Hmmm, let me think back, way back. "Lead, this is four", (patiently) "Yes four?" (excitedly) "Look, there's an airfield at three o'clock!" "I Know, four". Later. "Lead, this is four", (politely) "Yes four?" (excitedly) "Look, there are some dikes and power plants at eleven!" "Yes, Dave, I know". Later. "Lead! This is four!" "Huh?" "Can you see that huge span across that big river over there? My GIB is painting it, for pity sakes!" "OK, Fuzz, we know".
    Later still, "Lead to flight, go hot and tactical. There's the bamboo bridge we're fragged for. Watch out for all of the Thuds coming off of it. We're number sixteen on target this morning. Good luck!"

    ReplyDelete
    Replies
    1. Dave,
      You sound like you probably shouldn't visit the ranch either. Bladder control problems can strike on short notice. ;-)

      Delete
    2. Dave, that's how I remember it. Of course, I was in school reading about it, you were doing it.

      I have zero respect for his Presidency.

      Check that, I need to re-evaluate that assessment based on the current "regime."

      Delete
    3. Juvat, I had a similar urge when visiting London and seeing the crypt of Edward I, King of England. AKA Longshanks, AKA Hammer of the Scots.

      Same visit, saw the Stone of Scone, in London. Was sore tempted to make off with it to return it to Scotland, where it belongs.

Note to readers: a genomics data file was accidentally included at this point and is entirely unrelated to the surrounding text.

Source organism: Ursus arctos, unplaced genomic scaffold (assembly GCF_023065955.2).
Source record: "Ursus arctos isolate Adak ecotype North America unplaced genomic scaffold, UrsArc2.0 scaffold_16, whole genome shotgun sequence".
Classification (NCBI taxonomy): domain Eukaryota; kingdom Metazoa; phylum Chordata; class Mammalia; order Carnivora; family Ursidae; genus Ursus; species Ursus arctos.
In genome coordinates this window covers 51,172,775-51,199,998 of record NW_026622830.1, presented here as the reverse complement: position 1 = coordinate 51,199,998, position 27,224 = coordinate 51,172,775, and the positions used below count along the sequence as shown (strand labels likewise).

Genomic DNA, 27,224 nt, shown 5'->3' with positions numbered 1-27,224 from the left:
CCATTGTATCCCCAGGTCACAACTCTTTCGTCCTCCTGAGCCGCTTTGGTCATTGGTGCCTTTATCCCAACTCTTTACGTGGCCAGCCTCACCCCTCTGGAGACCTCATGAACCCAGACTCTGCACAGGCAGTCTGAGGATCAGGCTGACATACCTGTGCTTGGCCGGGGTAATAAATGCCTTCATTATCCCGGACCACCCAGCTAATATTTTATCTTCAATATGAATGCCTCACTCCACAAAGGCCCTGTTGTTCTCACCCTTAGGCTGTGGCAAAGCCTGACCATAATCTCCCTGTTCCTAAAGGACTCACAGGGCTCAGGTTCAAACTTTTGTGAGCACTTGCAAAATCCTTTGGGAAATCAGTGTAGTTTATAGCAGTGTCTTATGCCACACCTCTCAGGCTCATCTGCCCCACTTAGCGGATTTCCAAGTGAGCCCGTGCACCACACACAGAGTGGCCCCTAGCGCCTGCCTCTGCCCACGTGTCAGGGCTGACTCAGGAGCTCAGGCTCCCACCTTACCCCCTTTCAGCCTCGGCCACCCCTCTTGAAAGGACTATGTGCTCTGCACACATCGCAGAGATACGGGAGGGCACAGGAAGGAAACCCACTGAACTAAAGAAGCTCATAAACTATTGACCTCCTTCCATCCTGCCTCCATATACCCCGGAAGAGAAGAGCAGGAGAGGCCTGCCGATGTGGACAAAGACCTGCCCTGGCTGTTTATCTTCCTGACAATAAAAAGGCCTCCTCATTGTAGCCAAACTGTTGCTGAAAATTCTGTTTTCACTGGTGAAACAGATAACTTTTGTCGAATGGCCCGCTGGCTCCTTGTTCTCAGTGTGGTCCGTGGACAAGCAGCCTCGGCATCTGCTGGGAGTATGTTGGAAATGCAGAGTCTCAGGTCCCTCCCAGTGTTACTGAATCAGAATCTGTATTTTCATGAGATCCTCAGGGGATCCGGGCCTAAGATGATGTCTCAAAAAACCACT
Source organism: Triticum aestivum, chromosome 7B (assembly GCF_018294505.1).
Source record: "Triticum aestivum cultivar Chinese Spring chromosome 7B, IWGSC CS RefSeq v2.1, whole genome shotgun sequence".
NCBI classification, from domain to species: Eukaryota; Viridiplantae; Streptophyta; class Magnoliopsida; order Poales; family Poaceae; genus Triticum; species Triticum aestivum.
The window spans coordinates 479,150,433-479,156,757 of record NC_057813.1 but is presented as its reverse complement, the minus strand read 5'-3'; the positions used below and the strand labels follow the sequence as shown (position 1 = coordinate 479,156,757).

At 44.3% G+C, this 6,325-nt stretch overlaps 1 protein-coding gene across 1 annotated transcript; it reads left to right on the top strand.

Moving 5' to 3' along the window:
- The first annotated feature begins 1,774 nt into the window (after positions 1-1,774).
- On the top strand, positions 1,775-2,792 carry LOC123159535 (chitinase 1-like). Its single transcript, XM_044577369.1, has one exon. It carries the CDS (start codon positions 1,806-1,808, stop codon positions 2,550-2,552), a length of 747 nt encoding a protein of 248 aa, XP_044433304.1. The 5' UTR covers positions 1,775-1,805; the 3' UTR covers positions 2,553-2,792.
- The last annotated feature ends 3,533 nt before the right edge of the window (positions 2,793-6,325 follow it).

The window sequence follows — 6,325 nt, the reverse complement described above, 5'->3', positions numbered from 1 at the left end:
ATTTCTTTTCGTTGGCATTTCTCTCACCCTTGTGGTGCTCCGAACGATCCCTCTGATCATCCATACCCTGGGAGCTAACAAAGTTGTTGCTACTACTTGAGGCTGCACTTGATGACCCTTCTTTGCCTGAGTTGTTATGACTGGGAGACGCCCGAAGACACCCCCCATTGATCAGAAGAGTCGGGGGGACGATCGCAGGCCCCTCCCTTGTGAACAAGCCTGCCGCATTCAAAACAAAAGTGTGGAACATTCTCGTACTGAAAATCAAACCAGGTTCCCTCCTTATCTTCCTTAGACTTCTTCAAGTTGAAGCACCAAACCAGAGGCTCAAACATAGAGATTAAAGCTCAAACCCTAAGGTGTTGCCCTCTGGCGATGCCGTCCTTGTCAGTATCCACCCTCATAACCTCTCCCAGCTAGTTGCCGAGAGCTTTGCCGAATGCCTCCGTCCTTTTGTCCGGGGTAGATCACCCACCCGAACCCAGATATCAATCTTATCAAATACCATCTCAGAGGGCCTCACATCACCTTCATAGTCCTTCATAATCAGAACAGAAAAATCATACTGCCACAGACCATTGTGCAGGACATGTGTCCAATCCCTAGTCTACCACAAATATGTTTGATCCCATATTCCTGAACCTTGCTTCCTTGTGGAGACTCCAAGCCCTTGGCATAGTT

I resisted that urge. The Stone was returned to Scotland in November of 1996, by the British government.

      Would I have a beer with LBJ? Probably not. But if it was a choice between him and Longshanks? Then it's "What are you drinking LBJ? COuld you pass the pretzels?"

      Some folks have long memories.

      Delete
    4. Dave/

      Don't forget the truck (singular) we "killed" in a "suspected truck park" for a solid month on the Ho-Chi Minh trail. (or at least the DaNang crowd did.) We got so sick of seeing a pic of that same truck during a msn brief that we'd throw things.. saying things like "you DO realize, don't you, that this is the nth time...you guys do any BDA anymore?" Blank stares..

      Delete
    5. Ah yes, "suspected truck parks." I wonder how many lives and how much ordnance was expended on those.

      Delete
    6. "Suspected Truck Parks" reminds me of a story. Too long to put down here. I'll have to break out the real keyboard.

      Delete
  4. Concur with all re: LBJ, but the person I would have loved to put crosshairs on was Robert Strange McNamara.

    ReplyDelete
    Replies